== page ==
Monday, April 09, 2007


First, this from the Sincerest Form of Flattery department:

Missourian, Friday:
1 man. 25,000 homes. 8 weeks. $500,000.

Trib, Monday:
Twenty-five thousand homes. Two legs. One ambitious fundraising effort.

[AHEM] Anyway, once you get past the pyem competition's woeful lack of creative juicery, you're left with some numbers. As spelled out in more detail in both stories (what you see above is the Missourian's display type and the Trib's lede), the head of the Missouri Theatre Centre For the Artes thyng is hoping to cap off the fund drive with a personal door-to-door effort. He's going to visit 450 homes a day, or 25,000 homes over eight weeks, and try to raise $20 from each one.

See where we might have a problem with this?

The basic DTFM rule is "when you see two numbers, do something to them." By extension, it means look for all the implied numbers and do similar stuff to them. Let's start with the easy ones: $20 x 25,000 = $500,000, check. 450 x 7 = 3,150, x 8 = 25,200, check, with a little room to spare. All he has to do now is get to 450 homes a day. Quick: If Mr. White works 16 hours a day, how much time on average does he have to get to each house, knock on the door, find someone within, make his pitch for $20, collect, and say thanks?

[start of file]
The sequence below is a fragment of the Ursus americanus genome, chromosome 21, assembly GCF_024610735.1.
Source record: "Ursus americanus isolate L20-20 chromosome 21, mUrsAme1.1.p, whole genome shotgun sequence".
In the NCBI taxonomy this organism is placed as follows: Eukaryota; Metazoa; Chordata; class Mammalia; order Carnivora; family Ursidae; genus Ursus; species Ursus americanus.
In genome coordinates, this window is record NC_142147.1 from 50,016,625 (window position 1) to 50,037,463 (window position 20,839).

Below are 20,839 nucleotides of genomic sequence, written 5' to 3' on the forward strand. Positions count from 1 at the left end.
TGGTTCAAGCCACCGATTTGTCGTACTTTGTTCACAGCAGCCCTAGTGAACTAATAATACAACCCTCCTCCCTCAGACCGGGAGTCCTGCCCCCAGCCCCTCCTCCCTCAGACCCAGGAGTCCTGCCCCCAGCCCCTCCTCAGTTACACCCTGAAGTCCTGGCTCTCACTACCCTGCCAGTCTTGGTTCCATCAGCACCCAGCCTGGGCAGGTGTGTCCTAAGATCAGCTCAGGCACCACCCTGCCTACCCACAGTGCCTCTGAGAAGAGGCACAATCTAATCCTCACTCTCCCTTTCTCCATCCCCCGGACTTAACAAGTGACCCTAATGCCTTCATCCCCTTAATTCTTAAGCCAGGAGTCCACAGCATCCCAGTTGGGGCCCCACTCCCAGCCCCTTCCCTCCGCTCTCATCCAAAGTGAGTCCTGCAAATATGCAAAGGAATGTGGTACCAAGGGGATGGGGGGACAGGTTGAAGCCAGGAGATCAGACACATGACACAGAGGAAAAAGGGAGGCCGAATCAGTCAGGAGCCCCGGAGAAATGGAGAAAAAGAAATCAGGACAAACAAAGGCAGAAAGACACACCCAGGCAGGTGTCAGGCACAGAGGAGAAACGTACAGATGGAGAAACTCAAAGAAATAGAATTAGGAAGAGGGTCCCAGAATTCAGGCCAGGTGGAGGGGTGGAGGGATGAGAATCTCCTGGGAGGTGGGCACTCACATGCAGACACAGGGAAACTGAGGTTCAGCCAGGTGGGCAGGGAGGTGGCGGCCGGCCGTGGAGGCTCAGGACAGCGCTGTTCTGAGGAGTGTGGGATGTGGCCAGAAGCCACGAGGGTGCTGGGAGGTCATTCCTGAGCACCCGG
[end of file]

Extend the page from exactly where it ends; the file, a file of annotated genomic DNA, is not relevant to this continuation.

Let's give him the spare 200 houses above and round the total down to 28 an hour. He still sounds like a pretty busy fellow -- seven days a week for eight weeks. He'd better be persuasive, too: Unless he's armed, it might take a little more than the allotted two minutes and change to talk folks out of their $20. And you know what else? Some dude shows up at the door of Stately HEADSUP-L Manor at 10:45 on a Sunday night wearing a Waldo hat and asking for 20 simoleons, I'm going to set the cats on him. And they like protein.

Copyeds, if you want a friend, get a dog. If you want earthly isolation now with the promise of a future reward, DTFM.


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